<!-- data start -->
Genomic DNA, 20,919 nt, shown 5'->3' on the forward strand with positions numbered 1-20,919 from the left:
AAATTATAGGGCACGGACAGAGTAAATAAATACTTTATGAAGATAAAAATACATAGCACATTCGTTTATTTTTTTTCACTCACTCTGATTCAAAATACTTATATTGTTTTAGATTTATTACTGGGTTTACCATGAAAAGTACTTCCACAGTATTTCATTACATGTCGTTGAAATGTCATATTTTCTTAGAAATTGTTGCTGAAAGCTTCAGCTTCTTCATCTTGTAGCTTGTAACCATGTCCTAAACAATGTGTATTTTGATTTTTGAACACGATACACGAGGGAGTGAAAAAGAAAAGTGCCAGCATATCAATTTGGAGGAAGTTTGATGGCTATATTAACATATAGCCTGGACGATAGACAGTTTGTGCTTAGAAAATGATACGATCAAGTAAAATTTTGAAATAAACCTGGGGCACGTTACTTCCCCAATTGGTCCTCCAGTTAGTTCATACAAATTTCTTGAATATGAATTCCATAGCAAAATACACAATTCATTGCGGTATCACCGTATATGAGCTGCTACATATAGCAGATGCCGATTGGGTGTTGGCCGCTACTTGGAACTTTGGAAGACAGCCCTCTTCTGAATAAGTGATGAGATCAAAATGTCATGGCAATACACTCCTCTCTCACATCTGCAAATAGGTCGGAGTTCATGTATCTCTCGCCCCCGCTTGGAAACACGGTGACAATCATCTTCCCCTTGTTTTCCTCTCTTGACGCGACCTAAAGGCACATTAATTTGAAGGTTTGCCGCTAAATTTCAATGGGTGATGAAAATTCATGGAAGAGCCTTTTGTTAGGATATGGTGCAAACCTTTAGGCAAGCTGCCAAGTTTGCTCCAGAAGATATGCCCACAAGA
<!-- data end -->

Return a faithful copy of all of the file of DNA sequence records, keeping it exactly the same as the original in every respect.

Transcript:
Genomic DNA, 20,919 nt, shown 5'->3' on the forward strand with positions numbered 1-20,919 from the left:
AAATTATAGGGCACGGACAGAGTAAATAAATACTTTATGAAGATAAAAATACATAGCACATTCGTTTATTTTTTTTCACTCACTCTGATTCAAAATACTTATATTGTTTTAGATTTATTACTGGGTTTACCATGAAAAGTACTTCCACAGTATTTCATTACATGTCGTTGAAATGTCATATTTTCTTAGAAATTGTTGCTGAAAGCTTCAGCTTCTTCATCTTGTAGCTTGTAACCATGTCCTAAACAATGTGTATTTTGATTTTTGAACACGATACACGAGGGAGTGAAAAAGAAAAGTGCCAGCATATCAATTTGGAGGAAGTTTGATGGCTATATTAACATATAGCCTGGACGATAGACAGTTTGTGCTTAGAAAATGATACGATCAAGTAAAATTTTGAAATAAACCTGGGGCACGTTACTTCCCCAATTGGTCCTCCAGTTAGTTCATACAAATTTCTTGAATATGAATTCCATAGCAAAATACACAATTCATTGCGGTATCACCGTATATGAGCTGCTACATATAGCAGATGCCGATTGGGTGTTGGCCGCTACTTGGAACTTTGGAAGACAGCCCTCTTCTGAATAAGTGATGAGATCAAAATGTCATGGCAATACACTCCTCTCTCACATCTGCAAATAGGTCGGAGTTCATGTATCTCTCGCCCCCGCTTGGAAACACGGTGACAATCATCTTCCCCTTGTTTTCCTCTCTTGACGCGACCTAAAGGCACATTAATTTGAAGGTTTGCCGCTAAATTTCAATGGGTGATGAAAATTCATGGAAGAGCCTTTTGTTAGGATATGGTGCAAACCTTTAGGCAAGCTGCCAAGTTTGCTCCAGAAGATATGCCCACAAGA